I made a direct comparison with the Maggini Quartet’s splendid recording of the work on Naxos and found that, on the whole, the two ensembles take a not dissimilar view of the score. Both play with great gusto in the outer movements and it is quite difficult to decided which is the more enjoyable performance. The Magginis have a more refined sound than the Pavăos, who are sometimes a little rough-edged, which of course suits much of the extravert dance music in the finale, such as the galumphing ‘planxty’ passage in 6/8. Indeed, the opening of that movement is livelier in their hands than in the Magginis’ and they often make more of the accents, while the closing pages have a quite irresistible swagger to them.  It is very difficult to choose between the Pavăos and the Magginis in the first movement ― both play with just the right combination of light-heartedness and precision ― and only in the second movement did I feel that the Magginis were slightly preferable, being quieter and more relaxed than their younger colleagues. The Pavăos are a little faster and less expressive but nevertheless have a clarity that often brings out the contrapuntal lines more distinctly than in the Naxos recording.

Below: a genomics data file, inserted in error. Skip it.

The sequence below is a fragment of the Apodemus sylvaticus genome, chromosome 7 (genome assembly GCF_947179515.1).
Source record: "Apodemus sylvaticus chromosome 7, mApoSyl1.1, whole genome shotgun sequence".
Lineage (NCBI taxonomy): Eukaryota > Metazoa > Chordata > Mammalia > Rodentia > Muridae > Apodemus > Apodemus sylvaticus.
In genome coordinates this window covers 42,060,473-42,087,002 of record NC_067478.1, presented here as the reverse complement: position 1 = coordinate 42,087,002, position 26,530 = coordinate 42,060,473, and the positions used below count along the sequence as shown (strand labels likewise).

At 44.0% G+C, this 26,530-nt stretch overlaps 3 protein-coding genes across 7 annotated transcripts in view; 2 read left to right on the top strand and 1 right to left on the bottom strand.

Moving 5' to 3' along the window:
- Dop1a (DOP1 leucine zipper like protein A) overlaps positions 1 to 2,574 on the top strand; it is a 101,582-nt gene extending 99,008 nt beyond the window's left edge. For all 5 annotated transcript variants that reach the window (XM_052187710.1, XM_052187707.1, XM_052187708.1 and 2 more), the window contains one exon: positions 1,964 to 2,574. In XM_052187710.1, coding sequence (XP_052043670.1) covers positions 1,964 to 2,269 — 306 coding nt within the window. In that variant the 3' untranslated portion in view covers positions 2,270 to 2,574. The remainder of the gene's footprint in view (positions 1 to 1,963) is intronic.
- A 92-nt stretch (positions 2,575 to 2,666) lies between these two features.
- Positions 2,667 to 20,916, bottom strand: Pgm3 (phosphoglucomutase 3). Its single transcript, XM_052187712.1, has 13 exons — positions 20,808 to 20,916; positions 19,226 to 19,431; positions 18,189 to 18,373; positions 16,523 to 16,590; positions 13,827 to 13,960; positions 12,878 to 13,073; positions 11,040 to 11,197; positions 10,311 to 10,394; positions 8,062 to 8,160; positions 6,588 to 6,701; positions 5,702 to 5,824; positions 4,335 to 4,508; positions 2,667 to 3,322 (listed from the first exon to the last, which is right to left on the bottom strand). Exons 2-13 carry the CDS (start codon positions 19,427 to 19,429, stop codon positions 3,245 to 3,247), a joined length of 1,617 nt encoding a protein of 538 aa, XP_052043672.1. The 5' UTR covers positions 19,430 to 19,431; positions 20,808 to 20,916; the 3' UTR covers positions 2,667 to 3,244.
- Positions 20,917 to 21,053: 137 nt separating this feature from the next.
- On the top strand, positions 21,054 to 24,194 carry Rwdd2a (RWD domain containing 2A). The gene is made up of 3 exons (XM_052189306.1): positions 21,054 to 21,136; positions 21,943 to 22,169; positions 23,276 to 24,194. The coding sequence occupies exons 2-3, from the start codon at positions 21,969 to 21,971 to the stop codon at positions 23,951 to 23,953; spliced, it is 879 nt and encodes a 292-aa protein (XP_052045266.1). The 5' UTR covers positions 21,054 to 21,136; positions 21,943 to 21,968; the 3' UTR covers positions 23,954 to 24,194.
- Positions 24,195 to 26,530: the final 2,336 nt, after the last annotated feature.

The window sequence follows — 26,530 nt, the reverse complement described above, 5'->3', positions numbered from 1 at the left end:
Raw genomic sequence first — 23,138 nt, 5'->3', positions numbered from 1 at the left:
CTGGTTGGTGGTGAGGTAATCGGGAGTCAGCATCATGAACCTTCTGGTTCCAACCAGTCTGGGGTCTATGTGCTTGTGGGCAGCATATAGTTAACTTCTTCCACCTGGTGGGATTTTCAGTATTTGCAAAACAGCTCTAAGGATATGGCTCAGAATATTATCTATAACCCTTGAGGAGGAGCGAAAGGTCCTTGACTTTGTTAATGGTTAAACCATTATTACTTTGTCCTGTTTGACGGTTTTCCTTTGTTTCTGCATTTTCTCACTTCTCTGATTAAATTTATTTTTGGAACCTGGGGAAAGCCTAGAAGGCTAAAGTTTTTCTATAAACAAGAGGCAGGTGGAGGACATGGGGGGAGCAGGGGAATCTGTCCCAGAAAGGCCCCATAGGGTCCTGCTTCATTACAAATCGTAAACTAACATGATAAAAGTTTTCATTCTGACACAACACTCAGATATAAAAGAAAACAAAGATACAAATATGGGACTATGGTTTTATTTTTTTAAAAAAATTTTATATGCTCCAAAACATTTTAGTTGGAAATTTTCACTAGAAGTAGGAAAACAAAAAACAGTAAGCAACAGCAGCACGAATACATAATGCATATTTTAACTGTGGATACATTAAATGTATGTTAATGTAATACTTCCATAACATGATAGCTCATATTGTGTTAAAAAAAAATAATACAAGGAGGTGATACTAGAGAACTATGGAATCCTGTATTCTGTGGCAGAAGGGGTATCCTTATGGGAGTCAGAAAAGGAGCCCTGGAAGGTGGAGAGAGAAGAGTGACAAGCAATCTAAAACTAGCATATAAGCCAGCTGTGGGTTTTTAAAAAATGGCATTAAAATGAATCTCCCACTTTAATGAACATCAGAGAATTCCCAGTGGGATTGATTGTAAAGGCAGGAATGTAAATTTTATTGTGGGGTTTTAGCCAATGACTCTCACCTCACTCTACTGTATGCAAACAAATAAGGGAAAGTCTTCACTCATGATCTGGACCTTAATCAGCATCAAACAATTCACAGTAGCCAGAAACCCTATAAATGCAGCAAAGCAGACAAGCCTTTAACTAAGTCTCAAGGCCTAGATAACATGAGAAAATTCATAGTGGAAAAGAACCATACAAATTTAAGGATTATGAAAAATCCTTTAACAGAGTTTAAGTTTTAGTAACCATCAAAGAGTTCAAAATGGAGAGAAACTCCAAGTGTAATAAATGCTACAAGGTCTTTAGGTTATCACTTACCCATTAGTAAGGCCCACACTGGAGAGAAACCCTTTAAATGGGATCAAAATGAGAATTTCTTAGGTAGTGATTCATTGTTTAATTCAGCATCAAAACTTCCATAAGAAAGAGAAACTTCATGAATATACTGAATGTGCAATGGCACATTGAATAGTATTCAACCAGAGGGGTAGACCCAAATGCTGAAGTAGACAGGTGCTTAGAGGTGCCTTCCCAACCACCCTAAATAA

There are, of course, far more recordings of Elgar’s only quartet than of Bax’s First, and I cannot claim to have heard them all. But the performance struck me as having the same youthful enthusiasm as in the Bax, and nobody buying the CD could feel disappointed. The quality of the sound on this new Discrete Recordings disc is exceptionally good and has a closer, more analytical sound than the Naxos disc, though the latter is also first rate. The Griller Quartet’s pioneering performance on Dutton is mandatory listening for anyone interested in Bax’s music, and only the English Quartet on Chandos fail to convince in this music. (I hope too that one day we shall be able to hear on CD the very first recording of the work, by the Wilson Quartet, issued on 78s by the National Gramophonic Society.)